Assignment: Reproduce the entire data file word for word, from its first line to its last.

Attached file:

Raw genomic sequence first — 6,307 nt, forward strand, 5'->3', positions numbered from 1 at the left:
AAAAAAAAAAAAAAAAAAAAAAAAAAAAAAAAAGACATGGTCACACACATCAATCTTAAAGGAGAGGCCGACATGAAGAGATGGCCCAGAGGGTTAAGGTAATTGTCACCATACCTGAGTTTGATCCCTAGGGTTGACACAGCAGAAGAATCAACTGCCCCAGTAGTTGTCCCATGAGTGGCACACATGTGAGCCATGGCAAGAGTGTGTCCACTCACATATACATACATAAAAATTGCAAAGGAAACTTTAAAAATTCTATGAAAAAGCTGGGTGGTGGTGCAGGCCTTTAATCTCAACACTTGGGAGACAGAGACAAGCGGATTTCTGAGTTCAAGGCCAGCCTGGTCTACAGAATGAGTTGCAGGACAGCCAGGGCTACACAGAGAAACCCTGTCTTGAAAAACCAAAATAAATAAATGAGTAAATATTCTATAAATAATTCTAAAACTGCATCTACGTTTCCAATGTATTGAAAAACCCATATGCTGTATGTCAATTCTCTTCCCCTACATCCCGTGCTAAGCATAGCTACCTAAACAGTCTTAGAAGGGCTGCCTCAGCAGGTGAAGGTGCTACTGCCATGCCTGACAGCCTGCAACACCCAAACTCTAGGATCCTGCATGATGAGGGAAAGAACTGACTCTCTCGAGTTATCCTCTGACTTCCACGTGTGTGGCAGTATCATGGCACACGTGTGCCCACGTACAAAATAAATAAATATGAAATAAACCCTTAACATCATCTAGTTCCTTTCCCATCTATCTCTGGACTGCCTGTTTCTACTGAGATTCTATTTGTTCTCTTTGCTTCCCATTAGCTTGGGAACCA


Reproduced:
Raw genomic sequence first — 6,307 nt, forward strand, 5'->3', positions numbered from 1 at the left:
AAAAAAAAAAAAAAAAAAAAAAAAAAAAAAAAAGACATGGTCACACACATCAATCTTAAAGGAGAGGCCGACATGAAGAGATGGCCCAGAGGGTTAAGGTAATTGTCACCATACCTGAGTTTGATCCCTAGGGTTGACACAGCAGAAGAATCAACTGCCCCAGTAGTTGTCCCATGAGTGGCACACATGTGAGCCATGGCAAGAGTGTGTCCACTCACATATACATACATAAAAATTGCAAAGGAAACTTTAAAAATTCTATGAAAAAGCTGGGTGGTGGTGCAGGCCTTTAATCTCAACACTTGGGAGACAGAGACAAGCGGATTTCTGAGTTCAAGGCCAGCCTGGTCTACAGAATGAGTTGCAGGACAGCCAGGGCTACACAGAGAAACCCTGTCTTGAAAAACCAAAATAAATAAATGAGTAAATATTCTATAAATAATTCTAAAACTGCATCTACGTTTCCAATGTATTGAAAAACCCATATGCTGTATGTCAATTCTCTTCCCCTACATCCCGTGCTAAGCATAGCTACCTAAACAGTCTTAGAAGGGCTGCCTCAGCAGGTGAAGGTGCTACTGCCATGCCTGACAGCCTGCAACACCCAAACTCTAGGATCCTGCATGATGAGGGAAAGAACTGACTCTCTCGAGTTATCCTCTGACTTCCACGTGTGTGGCAGTATCATGGCACACGTGTGCCCACGTACAAAATAAATAAATATGAAATAAACCCTTAACATCATCTAGTTCCTTTCCCATCTATCTCTGGACTGCCTGTTTCTACTGAGATTCTATTTGTTCTCTTTGCTTCCCATTAGCTTGGGAACCA